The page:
I sometimes use this in my code:


mov edi, lpStart
loop: ...
inc edi
cmp edi, lpEnd
jl loop


until my friend wonders, if the pointer can be larger than 2 GByte
and I must use "jb" instead of "jl".

Can pointers (mostly from xxxAlloc) be as large?
Posted on 2001-09-25 11:21:19 by beaster
Never assume anything, go with the jb...
I don't know the exact ranges of allocated memory, it also depends on the OS... But as pointers are values that can point anywhere in the 4gig address space, jl may simply not be used.

Thomas
Posted on 2001-09-25 12:09:22 by Thomas
"Always, Always use jb, jbe, ja, jae for numbers
that will always be positive."
"Always, Always use jl, jle, jg, jge for numbers
that might be positive or negative."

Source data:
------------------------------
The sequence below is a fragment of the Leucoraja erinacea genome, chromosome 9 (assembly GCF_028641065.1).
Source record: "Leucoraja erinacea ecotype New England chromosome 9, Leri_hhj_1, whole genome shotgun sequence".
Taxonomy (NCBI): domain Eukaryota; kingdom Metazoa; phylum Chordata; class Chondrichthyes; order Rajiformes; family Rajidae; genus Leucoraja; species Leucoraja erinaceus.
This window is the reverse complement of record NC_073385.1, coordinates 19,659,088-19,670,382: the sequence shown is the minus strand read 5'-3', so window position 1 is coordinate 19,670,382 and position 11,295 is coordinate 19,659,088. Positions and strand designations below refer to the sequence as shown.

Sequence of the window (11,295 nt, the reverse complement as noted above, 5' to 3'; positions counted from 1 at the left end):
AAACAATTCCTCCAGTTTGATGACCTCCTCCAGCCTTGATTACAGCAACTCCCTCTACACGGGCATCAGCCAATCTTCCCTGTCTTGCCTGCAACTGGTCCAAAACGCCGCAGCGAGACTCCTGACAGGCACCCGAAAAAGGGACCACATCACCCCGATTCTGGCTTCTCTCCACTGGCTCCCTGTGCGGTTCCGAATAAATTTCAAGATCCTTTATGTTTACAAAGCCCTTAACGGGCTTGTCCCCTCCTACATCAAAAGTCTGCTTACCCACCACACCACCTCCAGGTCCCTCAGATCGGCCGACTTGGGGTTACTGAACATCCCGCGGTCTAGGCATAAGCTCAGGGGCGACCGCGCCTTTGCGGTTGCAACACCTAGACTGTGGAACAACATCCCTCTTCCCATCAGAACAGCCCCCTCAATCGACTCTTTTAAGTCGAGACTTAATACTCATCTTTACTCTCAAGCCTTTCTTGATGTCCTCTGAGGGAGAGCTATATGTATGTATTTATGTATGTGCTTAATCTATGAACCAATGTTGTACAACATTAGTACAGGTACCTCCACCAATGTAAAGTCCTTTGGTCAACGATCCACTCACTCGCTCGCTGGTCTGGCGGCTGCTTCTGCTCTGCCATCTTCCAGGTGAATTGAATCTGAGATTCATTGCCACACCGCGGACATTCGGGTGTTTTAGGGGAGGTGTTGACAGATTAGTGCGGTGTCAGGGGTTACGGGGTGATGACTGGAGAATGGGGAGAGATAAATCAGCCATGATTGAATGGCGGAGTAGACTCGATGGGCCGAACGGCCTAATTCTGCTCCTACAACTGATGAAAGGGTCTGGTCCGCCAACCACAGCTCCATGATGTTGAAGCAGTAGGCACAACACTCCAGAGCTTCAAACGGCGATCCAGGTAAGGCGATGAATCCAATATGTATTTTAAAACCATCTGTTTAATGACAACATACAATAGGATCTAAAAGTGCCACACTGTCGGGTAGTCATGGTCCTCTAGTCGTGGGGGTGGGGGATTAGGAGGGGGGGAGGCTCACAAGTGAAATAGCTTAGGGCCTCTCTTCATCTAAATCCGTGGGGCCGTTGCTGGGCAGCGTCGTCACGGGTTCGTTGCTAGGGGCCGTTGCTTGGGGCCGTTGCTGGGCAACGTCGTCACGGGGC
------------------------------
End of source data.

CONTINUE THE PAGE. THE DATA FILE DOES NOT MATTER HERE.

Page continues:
I don't know why originally I posted that note,
but if it's up there it's because I spent more
than 2 hours tracking down a program-killing bug.

Farrier
Posted on 2001-09-26 03:49:47 by farrier
after detecting the error at first I was shure that its a major bug,
but since never one error occured in my 3000 pages of sourcecode, I asked myself why not. Seems that at least under
Win9x Windows occupies the upper 2 GByte area and all allocated
pointers resist in the lower address range.

beaster.
my > 2 hours experiences have burned directly inside my brain ...
Posted on 2001-09-26 04:44:57 by beaster
Windows NT/2k (and probably XP as well) and Win 9x/ME reserve the upper 2G for system use. This is primarily for compatibility with NT implementations on the MIPS chip.
Posted on 2001-09-26 13:25:19 by tank
But isn't this "system area" also used for shared memory? (DLL,
memory mapped files, and such)?

Anyway, for pointer compares, I'd *always* use the unsigned Jcc's.
Posted on 2001-09-26 13:57:30 by f0dder